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Wednesday, November 14, 2007

The Inanity of Electability

Political writers like a good story, a horserace, a poll, which is why election coverage in this country resembles sports more than it does democracy. One artifact of this tendency is the "electability" issue, the supposed obsession of voters with which of their party's candidates is most able to win the general election.

Electability represents one thing:

The ability of the media to set the terms of the debate during an election. Instead of picking the candidate who best fits their political beliefs or inspires them, political writers like to think that the average voter spends his time like the backroom party leaders of old, smoking cigars and strategizing who can win. And since that's a more interesting story to write, when election time comes that's all people can remember hearing/reading about when they go to the polls - who the media thought was most electable.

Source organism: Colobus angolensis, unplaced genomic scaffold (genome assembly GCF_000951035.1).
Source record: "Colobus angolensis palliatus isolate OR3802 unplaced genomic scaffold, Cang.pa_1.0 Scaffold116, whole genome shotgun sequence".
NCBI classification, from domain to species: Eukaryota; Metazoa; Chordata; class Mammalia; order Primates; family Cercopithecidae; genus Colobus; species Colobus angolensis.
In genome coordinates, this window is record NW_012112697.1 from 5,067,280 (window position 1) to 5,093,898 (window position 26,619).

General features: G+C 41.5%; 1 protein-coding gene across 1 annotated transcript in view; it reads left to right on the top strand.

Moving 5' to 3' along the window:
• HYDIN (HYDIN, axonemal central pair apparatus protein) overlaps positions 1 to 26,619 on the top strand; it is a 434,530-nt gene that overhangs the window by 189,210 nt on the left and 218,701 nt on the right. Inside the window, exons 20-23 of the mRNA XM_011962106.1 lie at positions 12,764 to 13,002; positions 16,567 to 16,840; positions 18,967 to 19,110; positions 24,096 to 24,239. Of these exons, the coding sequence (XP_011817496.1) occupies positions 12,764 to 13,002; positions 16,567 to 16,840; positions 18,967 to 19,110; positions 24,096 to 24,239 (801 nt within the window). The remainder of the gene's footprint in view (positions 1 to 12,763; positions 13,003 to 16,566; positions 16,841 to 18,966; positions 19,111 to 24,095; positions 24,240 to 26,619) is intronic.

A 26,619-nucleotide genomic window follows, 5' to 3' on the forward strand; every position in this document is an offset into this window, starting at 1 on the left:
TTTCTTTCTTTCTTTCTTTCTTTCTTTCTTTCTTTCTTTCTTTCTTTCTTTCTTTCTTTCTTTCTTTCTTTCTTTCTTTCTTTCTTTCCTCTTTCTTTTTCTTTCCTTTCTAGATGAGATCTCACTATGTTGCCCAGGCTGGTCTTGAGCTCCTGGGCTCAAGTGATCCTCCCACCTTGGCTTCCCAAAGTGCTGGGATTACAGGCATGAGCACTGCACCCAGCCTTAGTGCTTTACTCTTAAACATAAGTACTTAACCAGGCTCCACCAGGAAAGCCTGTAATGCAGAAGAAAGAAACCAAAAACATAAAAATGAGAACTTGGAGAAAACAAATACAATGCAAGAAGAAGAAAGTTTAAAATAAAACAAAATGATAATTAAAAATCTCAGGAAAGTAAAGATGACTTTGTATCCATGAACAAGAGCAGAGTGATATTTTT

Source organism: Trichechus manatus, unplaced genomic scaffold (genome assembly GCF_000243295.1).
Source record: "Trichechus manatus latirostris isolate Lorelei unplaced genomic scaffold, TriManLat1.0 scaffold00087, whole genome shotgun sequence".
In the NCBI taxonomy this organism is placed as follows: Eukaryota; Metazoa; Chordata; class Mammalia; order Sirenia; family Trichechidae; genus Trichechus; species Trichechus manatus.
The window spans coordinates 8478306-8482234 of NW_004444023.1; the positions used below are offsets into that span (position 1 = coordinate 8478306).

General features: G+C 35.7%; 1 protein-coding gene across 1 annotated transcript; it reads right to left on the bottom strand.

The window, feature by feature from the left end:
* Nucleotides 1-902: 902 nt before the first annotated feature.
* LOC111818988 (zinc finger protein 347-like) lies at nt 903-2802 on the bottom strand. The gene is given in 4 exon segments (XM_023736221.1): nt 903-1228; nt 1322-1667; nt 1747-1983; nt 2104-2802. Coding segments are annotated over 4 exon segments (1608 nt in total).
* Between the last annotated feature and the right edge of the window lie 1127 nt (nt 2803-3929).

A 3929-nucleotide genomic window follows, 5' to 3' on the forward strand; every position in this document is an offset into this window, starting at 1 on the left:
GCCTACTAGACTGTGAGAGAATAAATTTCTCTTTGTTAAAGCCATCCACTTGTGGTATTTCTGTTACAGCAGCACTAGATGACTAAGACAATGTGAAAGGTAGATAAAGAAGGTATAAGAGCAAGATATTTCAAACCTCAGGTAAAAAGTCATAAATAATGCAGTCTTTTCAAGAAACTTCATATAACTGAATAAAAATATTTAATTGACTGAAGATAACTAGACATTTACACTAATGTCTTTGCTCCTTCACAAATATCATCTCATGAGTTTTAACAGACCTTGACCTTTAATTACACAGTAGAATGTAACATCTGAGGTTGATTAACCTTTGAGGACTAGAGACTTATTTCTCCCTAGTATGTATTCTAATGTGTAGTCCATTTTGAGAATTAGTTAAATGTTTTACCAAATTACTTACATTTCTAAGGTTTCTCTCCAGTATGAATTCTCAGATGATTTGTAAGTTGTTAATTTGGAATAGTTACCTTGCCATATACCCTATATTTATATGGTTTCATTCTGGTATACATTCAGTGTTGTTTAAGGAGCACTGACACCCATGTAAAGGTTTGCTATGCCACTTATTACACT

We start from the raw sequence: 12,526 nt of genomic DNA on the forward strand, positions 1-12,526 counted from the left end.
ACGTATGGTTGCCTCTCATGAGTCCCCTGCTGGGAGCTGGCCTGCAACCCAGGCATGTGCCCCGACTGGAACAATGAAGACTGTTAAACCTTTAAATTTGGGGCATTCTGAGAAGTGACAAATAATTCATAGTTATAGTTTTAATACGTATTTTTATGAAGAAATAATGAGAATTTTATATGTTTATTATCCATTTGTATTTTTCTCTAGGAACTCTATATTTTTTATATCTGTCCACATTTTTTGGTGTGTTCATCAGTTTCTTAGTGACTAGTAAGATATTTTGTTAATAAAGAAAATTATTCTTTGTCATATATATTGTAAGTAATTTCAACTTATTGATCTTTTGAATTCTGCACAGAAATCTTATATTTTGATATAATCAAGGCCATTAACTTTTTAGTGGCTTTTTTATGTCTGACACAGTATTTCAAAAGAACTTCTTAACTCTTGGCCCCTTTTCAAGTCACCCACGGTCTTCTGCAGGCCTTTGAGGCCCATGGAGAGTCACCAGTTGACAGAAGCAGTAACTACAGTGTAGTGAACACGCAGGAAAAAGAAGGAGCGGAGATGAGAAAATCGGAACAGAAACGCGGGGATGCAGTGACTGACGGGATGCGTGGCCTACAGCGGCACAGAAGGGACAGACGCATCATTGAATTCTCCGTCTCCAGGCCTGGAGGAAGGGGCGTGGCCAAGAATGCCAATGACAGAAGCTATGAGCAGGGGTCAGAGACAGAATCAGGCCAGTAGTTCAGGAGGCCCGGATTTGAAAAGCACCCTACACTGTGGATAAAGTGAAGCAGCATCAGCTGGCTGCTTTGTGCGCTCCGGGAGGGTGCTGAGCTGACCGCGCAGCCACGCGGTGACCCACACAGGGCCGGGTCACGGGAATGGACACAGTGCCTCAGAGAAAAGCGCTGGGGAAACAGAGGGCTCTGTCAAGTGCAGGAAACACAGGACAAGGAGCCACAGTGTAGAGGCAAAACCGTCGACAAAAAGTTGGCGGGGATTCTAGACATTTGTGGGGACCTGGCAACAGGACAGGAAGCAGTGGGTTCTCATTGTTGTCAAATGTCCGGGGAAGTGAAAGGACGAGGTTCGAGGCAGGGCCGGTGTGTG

The beautiful irony is that John Kerry was anointed the "more electable" candidate by the press prior to the 2004 general election. And he lost, worse than Al Gore (another electable guy). Candidates fit the requirements the electorate sets for them, whether in terms of experience, honesty, values, or inspiration. But these days, it seems like the press would have us use only one criteria - electable.

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